Rue was originally introduced to a similar creative use of radio through Allessio Cavallaro's pioneering program, cntmprr-ydtns on 2MBSFM, in which Cavallaro performed live to air with Jim Denley and on his own.
Rue points to the Italian Futurist movement as being influential to his work. The Futurists, he suggests, were the first to celebrate the sounds and noises of cities and of the technology and industry of the modern world. Futurist theorists like Antonio Russolo, as well as the Dadaists Kurt Schwitters and Hugo Ball, were also important to Rue in that they helped persuade him that sounds could be defined and used in new and exciting ways. He lists Russolo's Corale And Serenata (1921), Ball's Gadji Berri Bimba (1916) and Schwitters' Cigarren (1921), Boo and Naa (1936) all as being influential works. Central to the "low-tech tape movement", of which Rue sees himself a part, is the concept of appropriating or pirating. This involves selecting fragments of other people's works, and of found sounds, then juxtaposing and blending them into a framework of imaginative re-use that may disclose new sonic ironies, humor and meanings. On many occasions Rue has played a piece to someone whose music or voice has been `appropriated', without their being able to recognise their own contribution. On other occasions, the pirating has been very obvious. Whether recognisable or disguised, in each case, Rue believes, the pirated material becomes thoroughly transformed by the new context into which it has been placed.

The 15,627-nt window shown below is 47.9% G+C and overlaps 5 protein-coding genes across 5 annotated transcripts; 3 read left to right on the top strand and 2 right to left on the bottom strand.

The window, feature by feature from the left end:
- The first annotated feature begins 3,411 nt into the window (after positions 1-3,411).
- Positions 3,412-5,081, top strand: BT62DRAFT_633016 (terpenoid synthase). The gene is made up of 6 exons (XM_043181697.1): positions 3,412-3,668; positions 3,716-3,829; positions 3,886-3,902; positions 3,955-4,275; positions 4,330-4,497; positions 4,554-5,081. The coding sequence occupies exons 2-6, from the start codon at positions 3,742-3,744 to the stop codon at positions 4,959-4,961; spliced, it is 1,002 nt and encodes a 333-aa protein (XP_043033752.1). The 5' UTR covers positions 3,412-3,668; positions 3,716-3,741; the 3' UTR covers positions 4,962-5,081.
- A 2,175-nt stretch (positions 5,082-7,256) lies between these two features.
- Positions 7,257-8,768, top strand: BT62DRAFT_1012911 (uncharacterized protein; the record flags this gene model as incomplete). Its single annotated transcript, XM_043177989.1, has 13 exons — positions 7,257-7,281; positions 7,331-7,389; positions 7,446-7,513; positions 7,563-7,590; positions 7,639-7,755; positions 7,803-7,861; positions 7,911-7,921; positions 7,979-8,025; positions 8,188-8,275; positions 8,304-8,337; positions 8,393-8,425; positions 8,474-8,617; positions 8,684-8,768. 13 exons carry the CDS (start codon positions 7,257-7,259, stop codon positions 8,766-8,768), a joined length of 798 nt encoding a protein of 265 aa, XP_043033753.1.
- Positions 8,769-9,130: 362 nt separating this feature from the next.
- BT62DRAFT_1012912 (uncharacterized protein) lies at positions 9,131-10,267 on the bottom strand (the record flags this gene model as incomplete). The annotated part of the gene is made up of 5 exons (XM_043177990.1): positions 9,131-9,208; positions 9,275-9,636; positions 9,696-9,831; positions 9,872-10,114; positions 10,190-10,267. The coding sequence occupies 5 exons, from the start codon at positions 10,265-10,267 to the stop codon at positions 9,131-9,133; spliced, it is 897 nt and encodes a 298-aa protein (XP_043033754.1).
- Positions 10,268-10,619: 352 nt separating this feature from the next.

A recent influence on Rue is Chris Mann, whose work has suggested ways in which voice and texts may become the basis of both compositions and performances.
The Raise of an Eyebrow , Pedestrian Tapes PX2, 1984.
Dub for St. Rita , Pedestrian Tapes PX6, 1984.
Water Works , NMA Publications, 1985.
Other Voices , Pedestrian Tapes PX8, 1985.
"Dub for St. Rita", NMATAPES 3 , NMA Publications, 1985.
"Lunokhod", 2MBS-FM Cassettes , 1985.
MultiSonuous Mottos , Pedestrian Tapes PX11, 1986.
Eur , Pedestrian Tapes, 1987.
Bend an Ear , STI-BM (Spain). 1987.
NMA Main Page